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Amy Schneider's 'Jeopardy' Reign Has Come to an End

Esquire Logo By Adrienne Westenfeld of Esquire | Slide 2 of 11: Ken Jennings needs no introduction. In 2004, Jennings, then a software engineer in Salt Lake City, threw the Jeopardy! record book out the window with an unprecedented 74-game winning streak, which netted him a whopping $2,520,700. Jennings’ streak captivated the nation, increasing Jeopardy!’s ratings by 22% and making it the highest-ranked syndicated television show. To this day, Jennings holds the records for longest winning streak and highest average of correct responses. His Jeopardy! winnings (including tournament paydays) and other game show appearances have lodged him in the television pantheon as the highest-earning contestant in the history of American game shows. Jennings spent his winnings on what he calls “the three T’s: taxes, tithing, and widescreen TV” (Jennings, a Mormon, practices tithing 10% of his yearly income to the Church of Latter Day Saints). There’s been no truly post-Jeopardy! life for Jennings, a forever friend of the show, who came back to face off against IBM supercomputer Watson, and who remains an occasional host.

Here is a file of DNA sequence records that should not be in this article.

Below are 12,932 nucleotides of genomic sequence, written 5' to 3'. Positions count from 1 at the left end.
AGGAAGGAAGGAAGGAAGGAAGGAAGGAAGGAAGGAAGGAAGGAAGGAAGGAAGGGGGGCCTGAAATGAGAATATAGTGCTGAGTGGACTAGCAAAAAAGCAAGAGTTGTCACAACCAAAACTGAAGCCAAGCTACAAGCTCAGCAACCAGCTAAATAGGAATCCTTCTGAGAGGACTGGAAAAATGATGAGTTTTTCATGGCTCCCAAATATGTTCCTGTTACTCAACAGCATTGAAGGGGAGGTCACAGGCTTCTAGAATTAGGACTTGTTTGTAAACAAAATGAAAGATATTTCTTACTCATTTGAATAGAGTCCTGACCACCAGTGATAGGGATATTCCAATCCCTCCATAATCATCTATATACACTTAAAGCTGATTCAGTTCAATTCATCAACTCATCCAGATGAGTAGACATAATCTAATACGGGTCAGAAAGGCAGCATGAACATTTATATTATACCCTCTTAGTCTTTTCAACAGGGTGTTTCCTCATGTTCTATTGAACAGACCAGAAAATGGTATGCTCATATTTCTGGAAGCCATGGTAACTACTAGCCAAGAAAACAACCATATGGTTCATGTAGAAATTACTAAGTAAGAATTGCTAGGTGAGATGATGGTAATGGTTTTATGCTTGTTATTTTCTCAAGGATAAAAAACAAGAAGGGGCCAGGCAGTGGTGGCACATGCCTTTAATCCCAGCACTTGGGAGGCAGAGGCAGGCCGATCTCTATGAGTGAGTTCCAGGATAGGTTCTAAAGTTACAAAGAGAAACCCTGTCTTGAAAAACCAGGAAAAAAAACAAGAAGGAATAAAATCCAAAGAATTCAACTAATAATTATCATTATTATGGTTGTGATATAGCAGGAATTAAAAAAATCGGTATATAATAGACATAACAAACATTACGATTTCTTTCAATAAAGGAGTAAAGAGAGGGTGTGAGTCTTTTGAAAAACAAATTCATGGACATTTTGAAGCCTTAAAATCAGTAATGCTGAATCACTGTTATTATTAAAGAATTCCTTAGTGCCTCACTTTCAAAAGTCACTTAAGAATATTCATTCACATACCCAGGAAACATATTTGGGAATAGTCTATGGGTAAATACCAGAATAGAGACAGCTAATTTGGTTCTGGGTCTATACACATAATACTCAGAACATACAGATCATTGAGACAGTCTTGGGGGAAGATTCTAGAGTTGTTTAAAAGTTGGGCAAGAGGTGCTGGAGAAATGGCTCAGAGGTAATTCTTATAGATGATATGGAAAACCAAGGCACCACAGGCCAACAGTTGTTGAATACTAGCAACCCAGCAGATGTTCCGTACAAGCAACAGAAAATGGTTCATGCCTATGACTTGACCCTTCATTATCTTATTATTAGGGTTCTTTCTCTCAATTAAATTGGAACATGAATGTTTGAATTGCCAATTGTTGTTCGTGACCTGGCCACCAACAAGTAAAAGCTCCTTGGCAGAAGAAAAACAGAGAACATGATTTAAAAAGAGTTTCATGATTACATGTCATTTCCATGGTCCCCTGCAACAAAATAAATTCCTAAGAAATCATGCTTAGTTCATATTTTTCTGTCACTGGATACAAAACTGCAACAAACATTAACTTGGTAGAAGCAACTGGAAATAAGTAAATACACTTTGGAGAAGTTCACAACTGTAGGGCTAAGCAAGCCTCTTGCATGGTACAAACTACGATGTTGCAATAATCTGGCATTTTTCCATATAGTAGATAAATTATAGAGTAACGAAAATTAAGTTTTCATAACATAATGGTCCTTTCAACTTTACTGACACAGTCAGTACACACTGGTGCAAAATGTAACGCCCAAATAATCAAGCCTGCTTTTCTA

1) Ken Jennings

Ken Jennings needs no introduction. In 2004, Jennings, then a software engineer in Salt Lake City, threw the Jeopardy! record book out the window with an unprecedented 74-game winning streak, which netted him a whopping $2,520,700. Jennings’ streak captivated the nation, increasing Jeopardy!’s ratings by 22% and making it the highest-ranked syndicated television show. To this day, Jennings holds the records for longest winning streak and highest average of correct responses. His Jeopardy! winnings (including tournament paydays) and other game show appearances have lodged him in the television pantheon as the highest-earning contestant in the history of American game shows. Jennings spent his winnings on what he calls “the three T’s: taxes, tithing, and widescreen TV” (Jennings, a Mormon, practices tithing 10% of his yearly income to the Church of Latter Day Saints). There’s been no truly post-Jeopardy! life for Jennings, a forever friend of the show, who came back to face off against IBM supercomputer Watson, and who remains an occasional host.

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